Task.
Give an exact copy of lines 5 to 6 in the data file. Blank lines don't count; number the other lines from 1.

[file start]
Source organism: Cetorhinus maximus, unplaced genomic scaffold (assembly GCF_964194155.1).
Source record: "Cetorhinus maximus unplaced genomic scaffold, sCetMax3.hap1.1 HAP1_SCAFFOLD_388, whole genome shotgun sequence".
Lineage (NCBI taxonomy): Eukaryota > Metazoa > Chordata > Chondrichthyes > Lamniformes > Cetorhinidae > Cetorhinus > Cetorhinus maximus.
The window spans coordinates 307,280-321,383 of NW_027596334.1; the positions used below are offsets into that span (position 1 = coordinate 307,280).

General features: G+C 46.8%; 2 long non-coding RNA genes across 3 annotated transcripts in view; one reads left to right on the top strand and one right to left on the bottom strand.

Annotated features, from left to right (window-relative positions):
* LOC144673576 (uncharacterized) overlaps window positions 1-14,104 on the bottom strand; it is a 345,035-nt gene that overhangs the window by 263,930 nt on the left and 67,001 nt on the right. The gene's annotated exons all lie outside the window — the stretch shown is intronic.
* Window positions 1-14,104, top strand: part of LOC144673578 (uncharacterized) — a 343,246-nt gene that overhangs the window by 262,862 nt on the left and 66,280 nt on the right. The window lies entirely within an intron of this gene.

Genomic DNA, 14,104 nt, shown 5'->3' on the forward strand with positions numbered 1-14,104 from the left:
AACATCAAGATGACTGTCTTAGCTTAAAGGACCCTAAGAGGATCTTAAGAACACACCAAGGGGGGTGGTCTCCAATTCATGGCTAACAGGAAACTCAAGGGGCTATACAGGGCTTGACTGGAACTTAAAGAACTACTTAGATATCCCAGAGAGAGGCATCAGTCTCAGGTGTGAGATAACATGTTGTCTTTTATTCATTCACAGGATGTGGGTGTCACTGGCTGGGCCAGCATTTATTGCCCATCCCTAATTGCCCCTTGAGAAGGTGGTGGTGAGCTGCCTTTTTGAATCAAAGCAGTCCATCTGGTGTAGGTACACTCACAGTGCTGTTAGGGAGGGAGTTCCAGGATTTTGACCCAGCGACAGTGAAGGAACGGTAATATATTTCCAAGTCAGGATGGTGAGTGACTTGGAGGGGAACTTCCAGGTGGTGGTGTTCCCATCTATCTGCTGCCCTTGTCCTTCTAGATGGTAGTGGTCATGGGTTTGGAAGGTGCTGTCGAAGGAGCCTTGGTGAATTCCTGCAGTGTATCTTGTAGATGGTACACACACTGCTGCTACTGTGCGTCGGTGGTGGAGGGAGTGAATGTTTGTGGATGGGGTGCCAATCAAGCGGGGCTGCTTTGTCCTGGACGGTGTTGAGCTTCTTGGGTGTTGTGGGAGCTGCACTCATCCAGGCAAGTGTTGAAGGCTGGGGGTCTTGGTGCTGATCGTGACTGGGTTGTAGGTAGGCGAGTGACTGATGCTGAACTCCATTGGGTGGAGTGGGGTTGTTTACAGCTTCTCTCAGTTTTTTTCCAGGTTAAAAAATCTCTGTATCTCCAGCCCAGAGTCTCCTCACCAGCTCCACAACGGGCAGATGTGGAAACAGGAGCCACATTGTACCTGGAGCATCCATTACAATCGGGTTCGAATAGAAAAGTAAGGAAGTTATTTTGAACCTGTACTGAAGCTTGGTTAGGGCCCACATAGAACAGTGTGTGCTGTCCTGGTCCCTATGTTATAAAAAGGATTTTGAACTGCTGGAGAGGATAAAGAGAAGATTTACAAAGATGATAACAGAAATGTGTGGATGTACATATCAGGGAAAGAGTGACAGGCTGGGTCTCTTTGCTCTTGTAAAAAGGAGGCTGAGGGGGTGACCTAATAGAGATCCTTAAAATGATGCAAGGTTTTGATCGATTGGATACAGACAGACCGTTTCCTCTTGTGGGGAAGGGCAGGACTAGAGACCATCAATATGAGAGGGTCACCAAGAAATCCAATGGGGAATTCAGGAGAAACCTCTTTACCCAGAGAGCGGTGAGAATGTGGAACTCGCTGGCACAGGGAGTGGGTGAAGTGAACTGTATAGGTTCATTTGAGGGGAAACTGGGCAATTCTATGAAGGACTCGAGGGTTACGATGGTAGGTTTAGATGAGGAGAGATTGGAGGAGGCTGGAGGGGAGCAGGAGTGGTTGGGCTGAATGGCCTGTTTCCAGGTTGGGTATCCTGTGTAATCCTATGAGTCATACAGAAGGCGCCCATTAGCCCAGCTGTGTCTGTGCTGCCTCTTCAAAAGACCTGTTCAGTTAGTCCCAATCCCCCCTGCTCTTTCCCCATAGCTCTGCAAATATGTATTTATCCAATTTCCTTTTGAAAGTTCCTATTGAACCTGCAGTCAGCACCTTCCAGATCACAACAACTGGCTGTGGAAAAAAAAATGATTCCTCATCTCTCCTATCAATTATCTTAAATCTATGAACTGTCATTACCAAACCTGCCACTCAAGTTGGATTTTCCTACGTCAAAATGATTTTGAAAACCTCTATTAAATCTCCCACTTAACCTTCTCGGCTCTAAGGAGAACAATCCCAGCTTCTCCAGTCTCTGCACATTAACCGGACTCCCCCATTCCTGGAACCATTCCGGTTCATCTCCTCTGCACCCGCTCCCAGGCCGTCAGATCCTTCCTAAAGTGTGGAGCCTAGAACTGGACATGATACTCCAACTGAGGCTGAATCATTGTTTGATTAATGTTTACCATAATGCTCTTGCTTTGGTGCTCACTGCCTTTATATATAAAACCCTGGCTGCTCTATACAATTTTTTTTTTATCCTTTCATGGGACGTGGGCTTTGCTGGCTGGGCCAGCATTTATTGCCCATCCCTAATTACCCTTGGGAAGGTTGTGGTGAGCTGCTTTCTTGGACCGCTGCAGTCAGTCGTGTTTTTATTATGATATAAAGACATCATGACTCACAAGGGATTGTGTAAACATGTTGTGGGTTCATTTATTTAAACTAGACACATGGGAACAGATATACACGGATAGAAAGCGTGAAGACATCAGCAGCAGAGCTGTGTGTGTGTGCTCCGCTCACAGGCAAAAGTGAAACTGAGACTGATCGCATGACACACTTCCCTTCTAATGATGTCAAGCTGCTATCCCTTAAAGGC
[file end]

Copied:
General features: G+C 46.8%; 2 long non-coding RNA genes across 3 annotated transcripts in view; one reads left to right on the top strand and one right to left on the bottom strand.

Annotated features, from left to right (window-relative positions):